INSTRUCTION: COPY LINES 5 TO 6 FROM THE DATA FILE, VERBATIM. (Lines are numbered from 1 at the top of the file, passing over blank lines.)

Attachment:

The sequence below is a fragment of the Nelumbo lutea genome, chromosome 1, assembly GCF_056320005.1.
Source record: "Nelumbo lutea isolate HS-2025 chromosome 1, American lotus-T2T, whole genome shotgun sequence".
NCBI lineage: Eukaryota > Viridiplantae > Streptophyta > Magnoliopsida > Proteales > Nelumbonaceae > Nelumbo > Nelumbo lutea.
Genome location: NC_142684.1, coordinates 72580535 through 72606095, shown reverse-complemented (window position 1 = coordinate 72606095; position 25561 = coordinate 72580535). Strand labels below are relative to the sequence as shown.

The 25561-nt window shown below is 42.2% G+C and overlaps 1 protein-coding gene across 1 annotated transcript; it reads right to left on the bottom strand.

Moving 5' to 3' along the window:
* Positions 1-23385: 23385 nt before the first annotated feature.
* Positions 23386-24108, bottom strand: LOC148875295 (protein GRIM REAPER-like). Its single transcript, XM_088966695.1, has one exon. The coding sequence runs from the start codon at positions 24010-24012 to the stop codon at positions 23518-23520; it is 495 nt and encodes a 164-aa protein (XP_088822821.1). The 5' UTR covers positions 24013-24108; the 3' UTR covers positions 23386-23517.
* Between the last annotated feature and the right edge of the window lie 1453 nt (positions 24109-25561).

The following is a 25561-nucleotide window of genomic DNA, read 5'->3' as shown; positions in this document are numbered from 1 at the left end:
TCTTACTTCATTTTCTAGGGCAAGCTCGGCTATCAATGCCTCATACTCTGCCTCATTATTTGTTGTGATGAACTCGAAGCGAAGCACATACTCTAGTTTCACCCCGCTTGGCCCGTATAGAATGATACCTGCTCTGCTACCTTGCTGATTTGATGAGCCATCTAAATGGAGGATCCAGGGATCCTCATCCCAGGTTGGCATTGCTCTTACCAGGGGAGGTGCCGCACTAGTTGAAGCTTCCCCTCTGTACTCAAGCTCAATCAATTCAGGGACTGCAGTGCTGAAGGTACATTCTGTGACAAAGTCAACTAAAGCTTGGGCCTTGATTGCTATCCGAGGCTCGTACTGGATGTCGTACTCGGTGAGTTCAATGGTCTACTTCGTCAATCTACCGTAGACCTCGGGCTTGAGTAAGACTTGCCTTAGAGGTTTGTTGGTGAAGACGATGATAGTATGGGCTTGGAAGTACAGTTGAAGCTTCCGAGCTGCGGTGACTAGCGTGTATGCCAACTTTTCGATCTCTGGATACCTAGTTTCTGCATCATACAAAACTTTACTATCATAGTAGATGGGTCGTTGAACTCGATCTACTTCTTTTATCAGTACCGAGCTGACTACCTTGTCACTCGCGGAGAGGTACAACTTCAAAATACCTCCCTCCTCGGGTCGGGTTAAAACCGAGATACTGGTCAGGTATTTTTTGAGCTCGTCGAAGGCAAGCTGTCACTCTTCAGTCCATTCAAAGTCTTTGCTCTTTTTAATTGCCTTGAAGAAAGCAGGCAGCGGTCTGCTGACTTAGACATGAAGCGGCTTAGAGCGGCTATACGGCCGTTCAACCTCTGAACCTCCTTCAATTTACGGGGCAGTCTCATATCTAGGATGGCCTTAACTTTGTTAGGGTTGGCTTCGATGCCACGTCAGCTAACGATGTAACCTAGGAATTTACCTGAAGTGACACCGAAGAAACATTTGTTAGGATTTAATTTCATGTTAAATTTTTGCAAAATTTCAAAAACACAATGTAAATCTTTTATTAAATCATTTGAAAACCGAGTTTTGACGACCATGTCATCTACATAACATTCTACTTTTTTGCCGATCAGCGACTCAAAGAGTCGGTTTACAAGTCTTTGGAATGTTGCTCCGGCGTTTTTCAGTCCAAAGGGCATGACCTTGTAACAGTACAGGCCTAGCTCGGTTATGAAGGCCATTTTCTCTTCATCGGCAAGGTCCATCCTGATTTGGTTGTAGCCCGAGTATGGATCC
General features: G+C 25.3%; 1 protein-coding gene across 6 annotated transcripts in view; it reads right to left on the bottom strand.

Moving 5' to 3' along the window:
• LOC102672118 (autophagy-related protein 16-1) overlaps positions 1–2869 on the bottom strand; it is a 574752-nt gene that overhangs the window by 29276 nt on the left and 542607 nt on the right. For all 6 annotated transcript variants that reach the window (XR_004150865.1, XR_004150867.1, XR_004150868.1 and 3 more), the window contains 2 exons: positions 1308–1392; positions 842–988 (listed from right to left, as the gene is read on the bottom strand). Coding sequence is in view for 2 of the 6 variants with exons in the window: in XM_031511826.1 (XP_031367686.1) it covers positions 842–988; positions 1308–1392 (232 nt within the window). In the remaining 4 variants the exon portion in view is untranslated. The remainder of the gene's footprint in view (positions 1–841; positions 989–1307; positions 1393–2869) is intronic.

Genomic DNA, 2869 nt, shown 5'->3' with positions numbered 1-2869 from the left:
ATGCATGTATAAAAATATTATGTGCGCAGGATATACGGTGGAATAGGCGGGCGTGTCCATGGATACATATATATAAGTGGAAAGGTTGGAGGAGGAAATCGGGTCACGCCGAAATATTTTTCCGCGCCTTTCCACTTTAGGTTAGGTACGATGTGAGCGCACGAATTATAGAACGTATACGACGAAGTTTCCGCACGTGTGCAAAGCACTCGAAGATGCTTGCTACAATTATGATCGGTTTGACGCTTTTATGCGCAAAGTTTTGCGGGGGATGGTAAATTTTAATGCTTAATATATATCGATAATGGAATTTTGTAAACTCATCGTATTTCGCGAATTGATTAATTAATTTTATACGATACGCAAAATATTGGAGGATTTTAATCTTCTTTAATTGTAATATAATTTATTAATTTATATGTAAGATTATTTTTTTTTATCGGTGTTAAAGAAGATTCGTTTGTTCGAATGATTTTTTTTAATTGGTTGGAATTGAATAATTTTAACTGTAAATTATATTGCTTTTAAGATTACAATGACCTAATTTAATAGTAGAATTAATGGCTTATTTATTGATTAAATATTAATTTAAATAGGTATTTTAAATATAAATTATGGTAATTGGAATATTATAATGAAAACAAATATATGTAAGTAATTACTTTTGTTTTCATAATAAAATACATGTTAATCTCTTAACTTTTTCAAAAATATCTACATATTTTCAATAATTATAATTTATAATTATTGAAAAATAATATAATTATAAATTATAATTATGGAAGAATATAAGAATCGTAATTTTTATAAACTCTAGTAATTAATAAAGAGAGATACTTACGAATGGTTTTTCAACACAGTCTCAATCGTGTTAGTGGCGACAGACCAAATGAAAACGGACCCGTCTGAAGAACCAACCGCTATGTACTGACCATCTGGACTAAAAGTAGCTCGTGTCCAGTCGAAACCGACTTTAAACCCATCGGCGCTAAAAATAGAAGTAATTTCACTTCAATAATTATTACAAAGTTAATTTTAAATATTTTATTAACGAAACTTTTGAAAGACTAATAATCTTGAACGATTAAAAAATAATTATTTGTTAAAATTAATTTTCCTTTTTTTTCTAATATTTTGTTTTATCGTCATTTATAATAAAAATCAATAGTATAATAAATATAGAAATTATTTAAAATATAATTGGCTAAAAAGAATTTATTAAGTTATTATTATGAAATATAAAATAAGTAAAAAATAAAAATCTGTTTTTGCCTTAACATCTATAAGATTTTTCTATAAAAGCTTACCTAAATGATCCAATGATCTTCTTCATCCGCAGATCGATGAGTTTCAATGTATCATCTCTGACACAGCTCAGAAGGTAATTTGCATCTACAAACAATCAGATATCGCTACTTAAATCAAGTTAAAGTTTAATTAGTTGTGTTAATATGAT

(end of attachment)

The 25561-nt window shown below is 42.2% G+C and overlaps 1 protein-coding gene across 1 annotated transcript; it reads right to left on the bottom strand.

Moving 5' to 3' along the window: